There is absolutely no documentation any soldier was ever spat upon. Jesus Christ, I was alive then--if soldiers had been spat upon, we would have heard about it then--Spiro Agnew or George Wallace would have had a field day. We didn't--the stories started in the 80s. Your memory of Viet Nam is derived from movies and a phony myth about how the protestors made us lose the war. Let me repeat myself once again: Bring The Boys Home was our Support Our Troops. I get so sick of hearing these received fantasies about Viet Nam .
posted by y2karl at 11:45 AM on March 15, 2003


Last night I went to a Flaming Lips concert. Onstage there were huge plastic robots, young women in Rabbit / Dog / Tiger funny costumes who jumped and danced and threw big plastic balloons around. Wayne Coyne kept throwing confetti at the audience, too. He said the best way to enjoy the concert was to consider it a kid's birthday party, then asked the audience if it actually were somebody's birthday. A guy said yes, it was his birthday, Coyne asked what was his name, and then sang "Happy Birthday to You", and asked the audience to sing along with him. He talked about the Wizard of Oz and sang his heart out.
Everybody had a great, great time.
Coyne never mentioned politics once, and I think that if he did, it would have ruined the concert. I love Masters Of War and The Clash as much as anybody, but really, most of the time the political stuff demeans the music itself -- i.e., first it should sound good, everything else is incidental.
After 9-11, Bob Dylan didn't say anything, except quoting a little-known Kipling poem about humankind and horror and God's silence
Too often musicians have nothing especially interesting to say about politics, especially recently -- and very often their political songs are far from being their best work.

(btw my Dylan's favorite album is Blood on the Tracks)
posted by matteo at 12:00 PM on March 15, 2003


You don't have to oppose war to oppose this war.

So it's not being done on principle.
posted by clevershark at 12:04 PM on March 15, 2003


You don't have to oppose war to oppose this war.

So it's not being done on principle.

It could be done on a principle other than the principle of all war being bad.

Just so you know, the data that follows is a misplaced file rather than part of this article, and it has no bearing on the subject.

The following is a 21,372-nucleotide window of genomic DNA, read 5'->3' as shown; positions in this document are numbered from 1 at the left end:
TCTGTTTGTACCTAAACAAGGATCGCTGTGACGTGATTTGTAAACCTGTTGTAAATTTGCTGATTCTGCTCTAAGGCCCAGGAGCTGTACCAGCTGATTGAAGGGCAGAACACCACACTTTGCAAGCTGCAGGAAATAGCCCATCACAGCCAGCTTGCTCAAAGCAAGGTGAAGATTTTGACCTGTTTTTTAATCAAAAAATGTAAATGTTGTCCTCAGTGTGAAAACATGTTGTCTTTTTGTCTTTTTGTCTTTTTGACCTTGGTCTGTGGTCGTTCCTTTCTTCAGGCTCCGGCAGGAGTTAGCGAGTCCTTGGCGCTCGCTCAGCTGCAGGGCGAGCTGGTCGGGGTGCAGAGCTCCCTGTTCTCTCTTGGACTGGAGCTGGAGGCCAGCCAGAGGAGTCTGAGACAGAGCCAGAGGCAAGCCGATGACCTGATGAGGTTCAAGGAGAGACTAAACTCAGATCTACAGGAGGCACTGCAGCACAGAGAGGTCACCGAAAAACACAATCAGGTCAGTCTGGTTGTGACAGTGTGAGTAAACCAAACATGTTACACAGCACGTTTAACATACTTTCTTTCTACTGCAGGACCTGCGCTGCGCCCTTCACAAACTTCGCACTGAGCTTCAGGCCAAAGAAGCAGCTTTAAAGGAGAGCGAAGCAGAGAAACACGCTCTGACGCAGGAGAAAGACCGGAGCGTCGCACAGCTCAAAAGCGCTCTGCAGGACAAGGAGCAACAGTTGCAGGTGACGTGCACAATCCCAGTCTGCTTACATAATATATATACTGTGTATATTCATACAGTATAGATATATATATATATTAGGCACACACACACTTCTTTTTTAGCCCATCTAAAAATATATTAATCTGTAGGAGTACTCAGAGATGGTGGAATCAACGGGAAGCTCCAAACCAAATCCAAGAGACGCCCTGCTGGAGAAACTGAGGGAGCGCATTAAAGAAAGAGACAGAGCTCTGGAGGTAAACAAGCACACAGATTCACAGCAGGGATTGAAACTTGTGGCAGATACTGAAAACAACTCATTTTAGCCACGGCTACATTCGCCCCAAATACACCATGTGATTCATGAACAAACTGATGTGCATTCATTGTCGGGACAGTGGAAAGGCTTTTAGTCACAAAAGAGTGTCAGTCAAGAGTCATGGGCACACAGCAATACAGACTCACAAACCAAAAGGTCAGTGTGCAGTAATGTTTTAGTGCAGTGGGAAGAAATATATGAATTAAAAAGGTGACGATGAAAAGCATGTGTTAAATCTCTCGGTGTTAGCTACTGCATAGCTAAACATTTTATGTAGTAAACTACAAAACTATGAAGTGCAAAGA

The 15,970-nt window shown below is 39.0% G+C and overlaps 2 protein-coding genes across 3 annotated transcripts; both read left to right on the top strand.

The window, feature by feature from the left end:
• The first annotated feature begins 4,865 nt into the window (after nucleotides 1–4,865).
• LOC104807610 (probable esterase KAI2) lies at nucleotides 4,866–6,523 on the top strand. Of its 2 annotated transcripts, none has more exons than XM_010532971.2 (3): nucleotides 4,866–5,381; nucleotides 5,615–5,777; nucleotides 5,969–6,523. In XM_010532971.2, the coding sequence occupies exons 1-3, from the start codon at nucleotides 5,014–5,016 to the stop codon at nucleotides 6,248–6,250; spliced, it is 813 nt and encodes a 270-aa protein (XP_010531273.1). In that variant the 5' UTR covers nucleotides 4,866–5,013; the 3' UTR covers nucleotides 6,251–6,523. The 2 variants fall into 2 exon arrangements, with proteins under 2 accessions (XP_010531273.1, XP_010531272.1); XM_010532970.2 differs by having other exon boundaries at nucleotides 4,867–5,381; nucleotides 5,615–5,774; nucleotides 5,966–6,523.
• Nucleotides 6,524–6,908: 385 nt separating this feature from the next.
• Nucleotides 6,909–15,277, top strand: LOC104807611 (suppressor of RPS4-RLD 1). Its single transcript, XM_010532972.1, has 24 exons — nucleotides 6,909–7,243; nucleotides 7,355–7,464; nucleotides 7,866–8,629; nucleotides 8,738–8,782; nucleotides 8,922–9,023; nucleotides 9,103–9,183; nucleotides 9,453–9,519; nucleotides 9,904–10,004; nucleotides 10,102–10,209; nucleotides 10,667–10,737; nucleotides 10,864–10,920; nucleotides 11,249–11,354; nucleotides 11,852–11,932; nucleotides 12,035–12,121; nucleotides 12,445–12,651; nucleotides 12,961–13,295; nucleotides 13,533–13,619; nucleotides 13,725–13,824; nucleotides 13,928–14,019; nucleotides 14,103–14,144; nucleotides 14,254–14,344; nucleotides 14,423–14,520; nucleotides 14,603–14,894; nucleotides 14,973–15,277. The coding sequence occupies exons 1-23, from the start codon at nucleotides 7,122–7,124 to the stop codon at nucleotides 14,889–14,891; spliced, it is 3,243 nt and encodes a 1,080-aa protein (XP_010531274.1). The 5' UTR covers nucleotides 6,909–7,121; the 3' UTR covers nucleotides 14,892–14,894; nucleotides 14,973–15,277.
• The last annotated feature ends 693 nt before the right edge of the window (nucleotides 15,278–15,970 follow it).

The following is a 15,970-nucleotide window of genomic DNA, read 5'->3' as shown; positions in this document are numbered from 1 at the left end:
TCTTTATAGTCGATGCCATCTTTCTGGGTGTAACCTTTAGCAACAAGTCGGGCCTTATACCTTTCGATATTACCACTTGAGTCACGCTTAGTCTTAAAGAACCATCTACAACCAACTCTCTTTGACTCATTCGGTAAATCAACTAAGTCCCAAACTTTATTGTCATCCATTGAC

posted by kindall at 12:13 PM on March 15, 2003


actually, clevershark, it is being done on principle, not just the principle of "oppose ALL war." That's why there's always hair-splitting about "just" and "unjust" wars. *On preview, what kindall said.)

Re: Dixie Chicks and Big Radio -- yes, outside-the-mainstream country acts can succeed (think, f'r instance, of the excellent Lyle Lovett), but it's a much-harder slog without radio and CMT to pave the way. Especially at the start of any kind of national career...once you get your name known to a core fan base, you'll typically do all right. But until then, a day job is probably required.

Love real country music, hate country radio. (My new favorite is Tift Merritt -- even though I was in elementary school with her and had the BIGGEST crush on her in fourth grade.)
posted by Vidiot at 12:27 PM on March 15, 2003 [1 favorite]


in other news, Americans still overreact to everything.
posted by mcsweetie at 12:30 PM on March 15, 2003


In yet other news, non-Americans persist in making sweeping statements about Americans.

(Every broad sweeping generalization -- including this one -- is wrong.)
posted by Vidiot at 1:18 PM on March 15, 2003


Actually, their cover of "Landslide" is pretty good.

*tiptoes in*

I was mortified to find myself close to tears--hell, in tears--at their performance of this song at the Grammies; and I have, for years, on principle, hated Top 40 country. I just had to say that.

Please carry on.

*tiptoes out*
posted by jokeefe at 2:04 PM on March 15, 2003


btw, compare this incredibly minor slight to the pornographic vitriol leveled against clinton by the same kinds of of people who are all offended for 8 years.
posted by delmoi at 2:33 PM on March 15, 2003




How weak was that backtracking though? "I feel that whoever holds that office should be treated with the utmost respect." Music aside, that was a serious caving.
posted by shoos at 5:14 PM on March 15, 2003


clevershark:

I need not oppose eating on principle in order to oppose the eating of feces. Or "freedom fries."

The Gulf War was a just war, engendered by a greedy and stupid politician's unlawful desire to take over someone else's country. Gulf War Deux (DubyaDubya Too) is, unfortunately, also being engendered by a greedy and stupid politician's unlawful desire to take over someone else's country. In the name of liberty and democracy, thank you very much.

The founding principle of the United Nations, spawned in the bitter aftermath of the the planet's most destructive conflict, was to substitue the collective action of nations for war. This principle is about to be violated on the pretext that it is being upheld.
posted by rdone at 6:35 PM on March 15, 2003


in other news, Americans still overreact to everything.

Which is, of course, why we invented the Internet. We were running out of water coolers and newspaper columnists and wanted to get EVERYONE in on the fun.
posted by solistrato at 8:02 PM on March 15, 2003


How weak was that backtracking though? "I feel that whoever holds that office should be treated with the utmost respect."

Yeah, ok, shoos, I'd have gone with "a bare minimum of public respect" instead. But it's still far from hypocrisy.
posted by mediareport at 1:42 PM on March 16, 2003